Heroes and role models are very useful—they embody a higher plateau of cognitive and emotional truth, knowledge, and accomplishment that you can aspire to.
But the modern world has a dangerous problem with hero-worship: pop artists, rappers, film stars, sportspersons, capitalists, and so on command attention and affection as never before. This 2013 Financial Times article noted, “Way back in 2008, the three most admired personalities in sport were probably Tiger Woods, Lance Armstrong and Oscar Pistorius. They were portrayed not just as great athletes but as great men, role models….” And all these three popular heroes fell from grace.
While admiring and drawing wisdom, meaning, and inspiration from heroes can be constructive, you must take “hero narratives” with a grain of salt. The Buddha warned us not to trust anybody or anything just because it seems logical or it resonates with our feelings. He advised that we test our hypotheses by the results they yield when put into practice and shield our minds against the risk of biases or other limitations of our ability to discern from our experiences wisely. According to the Kalama Sutta, an aphorism of the historical Buddha that has been preserved orally by his followers (translated from the Pali by the eminent American Buddhist monk and prolific author Thanissaro Bhikkhu,)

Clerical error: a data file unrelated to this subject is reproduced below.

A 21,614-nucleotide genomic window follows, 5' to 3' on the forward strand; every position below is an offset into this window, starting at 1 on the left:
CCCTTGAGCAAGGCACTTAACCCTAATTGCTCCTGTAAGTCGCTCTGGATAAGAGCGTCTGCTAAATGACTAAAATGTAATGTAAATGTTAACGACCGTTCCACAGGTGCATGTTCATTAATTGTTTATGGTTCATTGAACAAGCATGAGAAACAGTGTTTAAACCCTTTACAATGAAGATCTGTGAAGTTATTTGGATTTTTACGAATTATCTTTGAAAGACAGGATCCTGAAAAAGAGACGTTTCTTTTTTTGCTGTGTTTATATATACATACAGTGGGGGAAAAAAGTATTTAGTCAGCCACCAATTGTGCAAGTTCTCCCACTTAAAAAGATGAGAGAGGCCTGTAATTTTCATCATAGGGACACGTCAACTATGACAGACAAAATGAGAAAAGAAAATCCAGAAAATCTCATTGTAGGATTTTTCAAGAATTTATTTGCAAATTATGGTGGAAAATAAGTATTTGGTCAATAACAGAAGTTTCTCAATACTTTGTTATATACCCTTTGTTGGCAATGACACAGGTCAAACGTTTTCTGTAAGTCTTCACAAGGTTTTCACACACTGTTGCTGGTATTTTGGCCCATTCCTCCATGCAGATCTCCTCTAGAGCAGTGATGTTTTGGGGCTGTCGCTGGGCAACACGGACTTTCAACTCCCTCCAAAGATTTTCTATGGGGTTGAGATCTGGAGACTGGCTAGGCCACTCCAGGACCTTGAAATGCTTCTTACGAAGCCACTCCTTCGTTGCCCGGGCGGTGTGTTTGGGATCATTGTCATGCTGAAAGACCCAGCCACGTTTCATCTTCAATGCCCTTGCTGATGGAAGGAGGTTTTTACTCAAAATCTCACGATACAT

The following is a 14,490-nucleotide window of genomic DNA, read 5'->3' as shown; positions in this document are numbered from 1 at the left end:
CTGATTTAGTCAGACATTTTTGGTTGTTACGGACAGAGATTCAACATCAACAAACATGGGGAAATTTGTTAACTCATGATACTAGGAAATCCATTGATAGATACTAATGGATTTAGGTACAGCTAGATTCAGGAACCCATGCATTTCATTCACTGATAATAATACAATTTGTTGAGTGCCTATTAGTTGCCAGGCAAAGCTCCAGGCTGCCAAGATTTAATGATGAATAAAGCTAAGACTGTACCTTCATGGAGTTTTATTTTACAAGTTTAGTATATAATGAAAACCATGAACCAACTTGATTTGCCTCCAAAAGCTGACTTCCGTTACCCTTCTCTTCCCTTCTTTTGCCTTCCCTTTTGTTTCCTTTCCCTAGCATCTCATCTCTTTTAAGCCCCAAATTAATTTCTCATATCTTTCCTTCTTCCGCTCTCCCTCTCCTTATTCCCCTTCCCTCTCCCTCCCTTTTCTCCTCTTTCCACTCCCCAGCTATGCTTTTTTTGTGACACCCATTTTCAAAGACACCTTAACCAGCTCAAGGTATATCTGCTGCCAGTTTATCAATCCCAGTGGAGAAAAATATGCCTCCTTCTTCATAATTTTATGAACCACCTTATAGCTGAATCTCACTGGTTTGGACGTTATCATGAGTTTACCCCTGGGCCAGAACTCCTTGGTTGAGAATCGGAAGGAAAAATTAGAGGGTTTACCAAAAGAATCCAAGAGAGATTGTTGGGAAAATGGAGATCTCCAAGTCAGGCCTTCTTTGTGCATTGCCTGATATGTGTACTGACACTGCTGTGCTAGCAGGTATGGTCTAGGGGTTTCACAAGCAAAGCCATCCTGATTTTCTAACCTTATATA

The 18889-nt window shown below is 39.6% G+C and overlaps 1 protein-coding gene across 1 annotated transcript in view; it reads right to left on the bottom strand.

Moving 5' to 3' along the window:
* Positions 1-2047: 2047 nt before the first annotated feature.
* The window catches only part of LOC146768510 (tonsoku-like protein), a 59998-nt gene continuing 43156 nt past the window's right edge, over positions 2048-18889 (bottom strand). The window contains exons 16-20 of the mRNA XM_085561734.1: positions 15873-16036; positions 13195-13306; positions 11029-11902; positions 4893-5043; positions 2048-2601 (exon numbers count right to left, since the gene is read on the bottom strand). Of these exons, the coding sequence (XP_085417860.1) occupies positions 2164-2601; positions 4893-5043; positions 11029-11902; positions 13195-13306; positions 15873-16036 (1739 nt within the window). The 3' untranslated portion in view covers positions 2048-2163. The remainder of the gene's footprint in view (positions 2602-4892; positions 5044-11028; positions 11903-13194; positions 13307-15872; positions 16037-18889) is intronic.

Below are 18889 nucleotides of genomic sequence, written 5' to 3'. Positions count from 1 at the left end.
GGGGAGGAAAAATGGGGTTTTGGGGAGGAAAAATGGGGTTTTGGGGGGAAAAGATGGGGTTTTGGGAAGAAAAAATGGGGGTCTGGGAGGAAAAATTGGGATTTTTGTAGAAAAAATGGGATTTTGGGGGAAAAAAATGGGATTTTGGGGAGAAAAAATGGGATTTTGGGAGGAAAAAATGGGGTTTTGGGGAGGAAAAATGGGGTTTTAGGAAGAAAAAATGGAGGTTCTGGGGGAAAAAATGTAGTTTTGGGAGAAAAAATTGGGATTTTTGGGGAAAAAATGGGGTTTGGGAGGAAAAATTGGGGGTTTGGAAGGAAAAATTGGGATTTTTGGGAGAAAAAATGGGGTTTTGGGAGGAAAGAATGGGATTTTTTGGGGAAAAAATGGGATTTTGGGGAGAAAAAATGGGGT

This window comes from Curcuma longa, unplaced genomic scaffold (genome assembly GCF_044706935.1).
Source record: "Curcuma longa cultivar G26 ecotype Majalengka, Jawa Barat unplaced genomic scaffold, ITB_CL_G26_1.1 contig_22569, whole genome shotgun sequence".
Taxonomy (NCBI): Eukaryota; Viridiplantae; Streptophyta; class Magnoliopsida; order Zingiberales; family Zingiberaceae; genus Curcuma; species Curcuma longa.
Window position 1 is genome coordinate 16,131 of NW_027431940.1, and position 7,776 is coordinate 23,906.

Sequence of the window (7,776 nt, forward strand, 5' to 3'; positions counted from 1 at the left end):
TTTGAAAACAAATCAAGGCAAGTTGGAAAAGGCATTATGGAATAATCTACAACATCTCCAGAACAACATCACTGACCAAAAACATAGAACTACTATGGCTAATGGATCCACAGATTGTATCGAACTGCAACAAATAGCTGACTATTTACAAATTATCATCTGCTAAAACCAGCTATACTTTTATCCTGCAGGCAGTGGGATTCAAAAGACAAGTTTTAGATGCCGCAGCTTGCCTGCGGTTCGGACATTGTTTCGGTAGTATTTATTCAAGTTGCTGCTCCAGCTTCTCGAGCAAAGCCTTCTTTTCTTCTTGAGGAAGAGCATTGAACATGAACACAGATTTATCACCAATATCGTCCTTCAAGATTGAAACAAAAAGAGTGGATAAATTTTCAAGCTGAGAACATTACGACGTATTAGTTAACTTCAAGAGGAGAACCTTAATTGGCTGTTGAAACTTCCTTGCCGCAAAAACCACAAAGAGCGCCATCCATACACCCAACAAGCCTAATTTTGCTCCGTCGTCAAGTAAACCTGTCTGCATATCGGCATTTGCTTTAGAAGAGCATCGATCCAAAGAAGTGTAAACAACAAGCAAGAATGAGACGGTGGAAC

Now, Kalamas, don’t go by reports, by legends, by traditions, by scripture, by logical conjecture, by inference, by analogies, by agreement through pondering views, by probability, or by the thought, ‘This contemplative is our teacher.’ When you know for yourselves that, ‘These qualities are skillful; these qualities are blameless; these qualities are praised by the wise; these qualities, when adopted & carried out, lead to welfare & to happiness’—then you should enter & remain in them.